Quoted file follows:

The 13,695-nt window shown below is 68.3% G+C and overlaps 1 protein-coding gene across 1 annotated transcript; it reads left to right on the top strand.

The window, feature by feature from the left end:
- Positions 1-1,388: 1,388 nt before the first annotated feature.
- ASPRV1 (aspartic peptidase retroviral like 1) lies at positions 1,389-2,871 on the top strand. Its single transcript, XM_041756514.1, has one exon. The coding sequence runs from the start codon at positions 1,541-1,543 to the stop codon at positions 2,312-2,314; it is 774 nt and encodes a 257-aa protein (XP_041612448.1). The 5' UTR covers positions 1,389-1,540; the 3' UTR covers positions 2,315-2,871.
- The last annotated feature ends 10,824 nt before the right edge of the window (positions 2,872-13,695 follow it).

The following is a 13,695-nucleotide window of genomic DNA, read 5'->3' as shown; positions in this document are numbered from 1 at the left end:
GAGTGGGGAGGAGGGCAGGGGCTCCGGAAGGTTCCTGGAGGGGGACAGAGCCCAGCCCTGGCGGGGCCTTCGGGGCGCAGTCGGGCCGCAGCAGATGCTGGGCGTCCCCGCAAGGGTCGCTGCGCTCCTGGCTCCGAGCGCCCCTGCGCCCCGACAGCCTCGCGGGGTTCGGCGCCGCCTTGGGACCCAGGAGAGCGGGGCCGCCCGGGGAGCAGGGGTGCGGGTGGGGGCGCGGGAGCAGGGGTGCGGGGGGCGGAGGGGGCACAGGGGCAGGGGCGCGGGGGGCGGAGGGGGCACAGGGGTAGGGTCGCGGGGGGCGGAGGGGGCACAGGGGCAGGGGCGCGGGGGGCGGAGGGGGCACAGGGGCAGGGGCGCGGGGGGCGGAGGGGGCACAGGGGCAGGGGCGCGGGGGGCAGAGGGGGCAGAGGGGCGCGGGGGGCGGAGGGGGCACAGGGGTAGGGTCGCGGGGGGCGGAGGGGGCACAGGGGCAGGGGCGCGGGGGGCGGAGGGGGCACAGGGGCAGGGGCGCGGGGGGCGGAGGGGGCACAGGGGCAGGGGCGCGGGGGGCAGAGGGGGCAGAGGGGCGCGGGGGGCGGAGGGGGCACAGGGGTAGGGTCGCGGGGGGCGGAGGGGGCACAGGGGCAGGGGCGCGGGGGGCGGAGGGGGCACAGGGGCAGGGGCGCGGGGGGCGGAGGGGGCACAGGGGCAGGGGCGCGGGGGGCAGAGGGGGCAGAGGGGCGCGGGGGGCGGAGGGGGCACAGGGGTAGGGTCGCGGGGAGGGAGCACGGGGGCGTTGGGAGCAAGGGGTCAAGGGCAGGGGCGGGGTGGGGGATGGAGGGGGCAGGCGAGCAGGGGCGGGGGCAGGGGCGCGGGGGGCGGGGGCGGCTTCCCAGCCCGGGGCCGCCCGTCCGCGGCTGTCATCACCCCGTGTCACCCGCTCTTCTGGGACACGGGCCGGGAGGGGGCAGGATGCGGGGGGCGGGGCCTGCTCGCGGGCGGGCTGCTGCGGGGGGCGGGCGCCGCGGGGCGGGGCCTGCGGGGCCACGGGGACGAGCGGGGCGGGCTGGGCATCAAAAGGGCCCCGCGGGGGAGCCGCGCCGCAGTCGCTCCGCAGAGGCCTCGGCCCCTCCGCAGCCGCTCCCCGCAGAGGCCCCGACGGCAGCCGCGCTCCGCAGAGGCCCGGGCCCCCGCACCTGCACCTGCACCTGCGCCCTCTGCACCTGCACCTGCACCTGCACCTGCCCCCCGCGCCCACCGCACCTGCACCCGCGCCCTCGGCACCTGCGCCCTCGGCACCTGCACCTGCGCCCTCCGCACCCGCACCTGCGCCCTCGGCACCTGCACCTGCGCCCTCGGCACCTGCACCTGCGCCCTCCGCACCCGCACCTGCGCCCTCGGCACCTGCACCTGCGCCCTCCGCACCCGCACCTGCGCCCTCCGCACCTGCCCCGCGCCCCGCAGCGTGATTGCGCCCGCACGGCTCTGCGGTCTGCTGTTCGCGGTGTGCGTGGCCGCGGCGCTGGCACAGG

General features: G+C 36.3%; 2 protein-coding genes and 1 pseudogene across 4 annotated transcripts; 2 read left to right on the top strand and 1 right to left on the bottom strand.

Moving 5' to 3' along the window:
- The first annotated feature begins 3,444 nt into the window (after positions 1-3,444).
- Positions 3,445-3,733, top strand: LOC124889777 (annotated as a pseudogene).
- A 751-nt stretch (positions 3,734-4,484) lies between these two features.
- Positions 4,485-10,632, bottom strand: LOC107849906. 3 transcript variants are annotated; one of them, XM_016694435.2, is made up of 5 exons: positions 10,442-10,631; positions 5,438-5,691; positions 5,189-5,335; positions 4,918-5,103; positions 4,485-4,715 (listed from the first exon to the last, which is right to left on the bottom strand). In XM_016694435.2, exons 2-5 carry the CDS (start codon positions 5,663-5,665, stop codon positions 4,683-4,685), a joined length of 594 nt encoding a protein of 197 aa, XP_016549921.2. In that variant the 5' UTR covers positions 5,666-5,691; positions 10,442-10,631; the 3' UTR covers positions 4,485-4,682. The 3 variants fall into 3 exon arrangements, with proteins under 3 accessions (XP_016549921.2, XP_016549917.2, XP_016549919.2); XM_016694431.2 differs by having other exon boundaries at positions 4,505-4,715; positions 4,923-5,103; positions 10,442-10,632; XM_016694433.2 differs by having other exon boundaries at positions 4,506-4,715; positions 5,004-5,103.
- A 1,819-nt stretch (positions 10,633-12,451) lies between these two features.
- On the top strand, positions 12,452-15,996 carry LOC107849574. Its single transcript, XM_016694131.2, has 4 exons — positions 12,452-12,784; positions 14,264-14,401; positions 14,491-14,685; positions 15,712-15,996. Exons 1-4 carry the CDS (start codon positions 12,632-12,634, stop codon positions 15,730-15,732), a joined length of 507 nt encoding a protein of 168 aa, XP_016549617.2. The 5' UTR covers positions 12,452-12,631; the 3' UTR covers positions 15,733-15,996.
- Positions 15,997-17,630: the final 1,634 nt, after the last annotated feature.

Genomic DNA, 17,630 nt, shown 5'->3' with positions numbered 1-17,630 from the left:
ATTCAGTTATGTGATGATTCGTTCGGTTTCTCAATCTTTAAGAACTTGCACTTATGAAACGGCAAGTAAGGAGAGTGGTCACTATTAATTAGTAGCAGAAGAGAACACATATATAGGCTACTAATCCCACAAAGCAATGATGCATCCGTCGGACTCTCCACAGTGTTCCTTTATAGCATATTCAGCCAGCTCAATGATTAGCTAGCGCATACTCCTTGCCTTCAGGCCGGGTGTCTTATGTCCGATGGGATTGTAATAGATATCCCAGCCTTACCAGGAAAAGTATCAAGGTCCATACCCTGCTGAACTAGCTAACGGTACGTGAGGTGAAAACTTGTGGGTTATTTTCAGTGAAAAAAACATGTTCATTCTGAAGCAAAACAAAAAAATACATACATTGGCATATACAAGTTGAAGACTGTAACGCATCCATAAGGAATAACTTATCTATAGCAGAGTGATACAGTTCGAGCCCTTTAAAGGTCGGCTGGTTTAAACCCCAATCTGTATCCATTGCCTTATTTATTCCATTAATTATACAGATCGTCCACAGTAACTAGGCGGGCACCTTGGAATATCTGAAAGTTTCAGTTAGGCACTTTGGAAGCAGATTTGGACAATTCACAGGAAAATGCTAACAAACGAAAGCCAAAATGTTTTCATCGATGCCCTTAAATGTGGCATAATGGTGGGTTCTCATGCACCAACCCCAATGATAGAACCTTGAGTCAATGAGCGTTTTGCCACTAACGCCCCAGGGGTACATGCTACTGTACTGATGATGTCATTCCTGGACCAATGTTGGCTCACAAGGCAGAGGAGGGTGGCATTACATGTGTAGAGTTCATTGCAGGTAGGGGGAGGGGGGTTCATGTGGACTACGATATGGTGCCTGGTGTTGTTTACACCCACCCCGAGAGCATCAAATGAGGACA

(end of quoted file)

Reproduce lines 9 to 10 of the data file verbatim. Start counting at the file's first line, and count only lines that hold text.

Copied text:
Moving 5' to 3' along the window:
- The first annotated feature begins 3,444 nt into the window (after positions 1-3,444).